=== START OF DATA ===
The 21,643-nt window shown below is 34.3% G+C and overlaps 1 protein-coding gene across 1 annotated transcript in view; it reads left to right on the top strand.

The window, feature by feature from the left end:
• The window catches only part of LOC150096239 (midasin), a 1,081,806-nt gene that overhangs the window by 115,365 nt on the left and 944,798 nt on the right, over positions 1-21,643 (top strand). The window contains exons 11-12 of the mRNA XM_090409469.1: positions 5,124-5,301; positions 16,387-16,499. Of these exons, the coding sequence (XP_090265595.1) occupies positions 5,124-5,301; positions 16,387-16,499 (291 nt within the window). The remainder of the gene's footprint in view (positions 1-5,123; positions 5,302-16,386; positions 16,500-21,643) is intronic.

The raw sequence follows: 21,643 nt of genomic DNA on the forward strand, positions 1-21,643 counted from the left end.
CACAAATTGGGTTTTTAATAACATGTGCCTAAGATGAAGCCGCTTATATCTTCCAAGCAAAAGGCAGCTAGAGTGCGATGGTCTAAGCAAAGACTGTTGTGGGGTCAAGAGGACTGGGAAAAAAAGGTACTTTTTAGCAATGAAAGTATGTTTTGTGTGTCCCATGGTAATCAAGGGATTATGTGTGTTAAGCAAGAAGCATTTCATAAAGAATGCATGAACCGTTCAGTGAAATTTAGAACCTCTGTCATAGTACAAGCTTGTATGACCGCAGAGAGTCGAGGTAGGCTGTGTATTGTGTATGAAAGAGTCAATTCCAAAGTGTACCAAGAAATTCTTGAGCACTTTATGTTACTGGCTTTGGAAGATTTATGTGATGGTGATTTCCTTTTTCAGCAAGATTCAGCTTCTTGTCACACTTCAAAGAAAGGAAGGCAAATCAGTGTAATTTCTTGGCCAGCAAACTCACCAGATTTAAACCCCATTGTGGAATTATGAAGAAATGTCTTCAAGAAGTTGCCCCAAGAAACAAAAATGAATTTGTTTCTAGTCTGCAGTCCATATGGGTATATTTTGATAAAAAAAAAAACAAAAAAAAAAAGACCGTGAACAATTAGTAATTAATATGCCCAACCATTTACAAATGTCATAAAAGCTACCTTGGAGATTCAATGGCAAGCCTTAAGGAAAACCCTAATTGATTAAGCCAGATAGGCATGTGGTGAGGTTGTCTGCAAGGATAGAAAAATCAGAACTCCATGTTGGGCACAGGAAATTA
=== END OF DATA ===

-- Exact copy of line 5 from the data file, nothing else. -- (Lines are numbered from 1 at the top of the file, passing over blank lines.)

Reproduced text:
CACAAATTGGGTTTTTAATAACATGTGCCTAAGATGAAGCCGCTTATATCTTCCAAGCAAAAGGCAGCTAGAGTGCGATGGTCTAAGCAAAGACTGTTGTGGGGTCAAGAGGACTGGGAAAAAAAGGTACTTTTTAGCAATGAAAGTATGTTTTGTGTGTCCCATGGTAATCAAGGGATTATGTGTGTTAAGCAAGAAGCATTTCATAAAGAATGCATGAACCGTTCAGTGAAATTTAGAACCTCTGTCATAGTACAAGCTTGTATGACCGCAGAGAGTCGAGGTAGGCTGTGTATTGTGTATGAAAGAGTCAATTCCAAAGTGTACCAAGAAATTCTTGAGCACTTTATGTTACTGGCTTTGGAAGATTTATGTGATGGTGATTTCCTTTTTCAGCAAGATTCAGCTTCTTGTCACACTTCAAAGAAAGGAAGGCAAATCAGTGTAATTTCTTGGCCAGCAAACTCACCAGATTTAAACCCCATTGTGGAATTATGAAGAAATGTCTTCAAGAAGTTGCCCCAAGAAACAAAAATGAATTTGTTTCTAGTCTGCAGTCCATATGGGTATATTTTGATAAAAAAAAAAACAAAAAAAAAAAGACCGTGAACAATTAGTAATTAATATGCCCAACCATTTACAAATGTCATAAAAGCTACCTTGGAGATTCAATGGCAAGCCTTAAGGAAAACCCTAATTGATTAAGCCAGATAGGCATGTGGTGAGGTTGTCTGCAAGGATAGAAAAATCAGAACTCCATGTTGGGCACAGGAAATTA